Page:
When news broke yesterday that John Berger, the critic and novelist, had died at age 90, it was tempting to take it as a sign that 2017 would be little more than a baleful continuation of the previous 12 months.
from The Stories of John Cheever First published in The New Yorker in 1949, “Christmas Is a Sad Season for the Poor” takes Cheever out of his suburban milieu and into the heart of New York City; atypically for the
The Return of History: Conflict, Migration, and Geopolitics in the Twenty-First Century Jennifer Welsh House of Anansi Press One of humanity’s most nettlesome characteristics is its stubborn inability to learn from its mistakes. As a species, we remain blithely ignorant
from The Boat In yesterday’s Globe and Mail, the columnist John Semley recalls listening to an episode of the podcast In Our Time. The podcast convinced him to spend an afternoon rereading Animal Farm, George Orwell’s allegory about Stalin’s rise
As the world begins to process the results from this week’s American election, two questions seem to bubble to the surface. The first is, how did we get here? How did America, long seen as a bastion of hope and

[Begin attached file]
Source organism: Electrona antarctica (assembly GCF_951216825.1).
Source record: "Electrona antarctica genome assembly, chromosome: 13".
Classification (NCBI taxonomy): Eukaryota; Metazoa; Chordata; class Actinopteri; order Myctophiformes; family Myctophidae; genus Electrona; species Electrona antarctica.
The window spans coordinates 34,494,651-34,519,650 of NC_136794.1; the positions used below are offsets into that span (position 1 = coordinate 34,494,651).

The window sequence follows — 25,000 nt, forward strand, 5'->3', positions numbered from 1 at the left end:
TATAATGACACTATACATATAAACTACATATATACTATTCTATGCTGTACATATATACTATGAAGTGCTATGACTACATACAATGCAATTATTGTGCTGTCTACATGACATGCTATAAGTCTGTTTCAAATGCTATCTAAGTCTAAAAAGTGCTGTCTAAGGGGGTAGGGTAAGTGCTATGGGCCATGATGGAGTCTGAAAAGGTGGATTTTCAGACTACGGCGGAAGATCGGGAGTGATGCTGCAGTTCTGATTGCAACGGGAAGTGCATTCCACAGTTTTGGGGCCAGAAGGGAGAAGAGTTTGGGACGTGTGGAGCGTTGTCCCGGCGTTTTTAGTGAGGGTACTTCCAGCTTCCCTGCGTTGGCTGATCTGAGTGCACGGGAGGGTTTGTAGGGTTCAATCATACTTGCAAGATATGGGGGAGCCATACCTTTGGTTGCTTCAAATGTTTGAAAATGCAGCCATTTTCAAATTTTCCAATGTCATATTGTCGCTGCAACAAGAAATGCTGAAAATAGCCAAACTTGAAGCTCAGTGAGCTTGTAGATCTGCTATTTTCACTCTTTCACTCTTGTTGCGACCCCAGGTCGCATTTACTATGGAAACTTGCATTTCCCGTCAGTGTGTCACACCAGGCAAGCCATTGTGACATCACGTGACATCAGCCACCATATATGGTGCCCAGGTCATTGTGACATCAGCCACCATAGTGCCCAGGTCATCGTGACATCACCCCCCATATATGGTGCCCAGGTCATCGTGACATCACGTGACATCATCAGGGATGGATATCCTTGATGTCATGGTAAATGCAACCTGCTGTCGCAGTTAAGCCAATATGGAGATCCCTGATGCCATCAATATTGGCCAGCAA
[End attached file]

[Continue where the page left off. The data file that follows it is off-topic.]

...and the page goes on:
from The Best of Joe R. Lansdale Even among horror fans, Texas novelist and short-story writer Joe R. Lansdale is something of a cult figure. He is arguably best known for the film adaptation of his short story “Bubba Ho-Tep,”
from Games with Greta and Other Stories Slovenian writer Suzana Tratnik, who was an instrumental figure in the 1980s LGBTQ movement in the former Yugoslavia, is an almost defiantly unsentimental writer. The stories in Games with Greta are urban and
Born to Run Bruce Springsteen Simon & Schuster On Sept. 23, 2016, Bruce Springsteen celebrated his 67th birthday. Just over two weeks earlier, on Sept. 7, the storied rock ’n’ roller, backed by the legendary E Street Band, broke the
The second of in a series of roundtables meant to address the fate of libraries in Newfoundland and Labrador took place in St. John’s on Oct. 6, and it’s safe to say it didn’t go quite as well as hoped.
Gloria Naylor, the Manhattan-born, Yale-educated author of novels such as The Women of Brewster Place, Linden Hills, and Mama Day has died at the age of 66. An obituary in The New York Times lists the cause of death as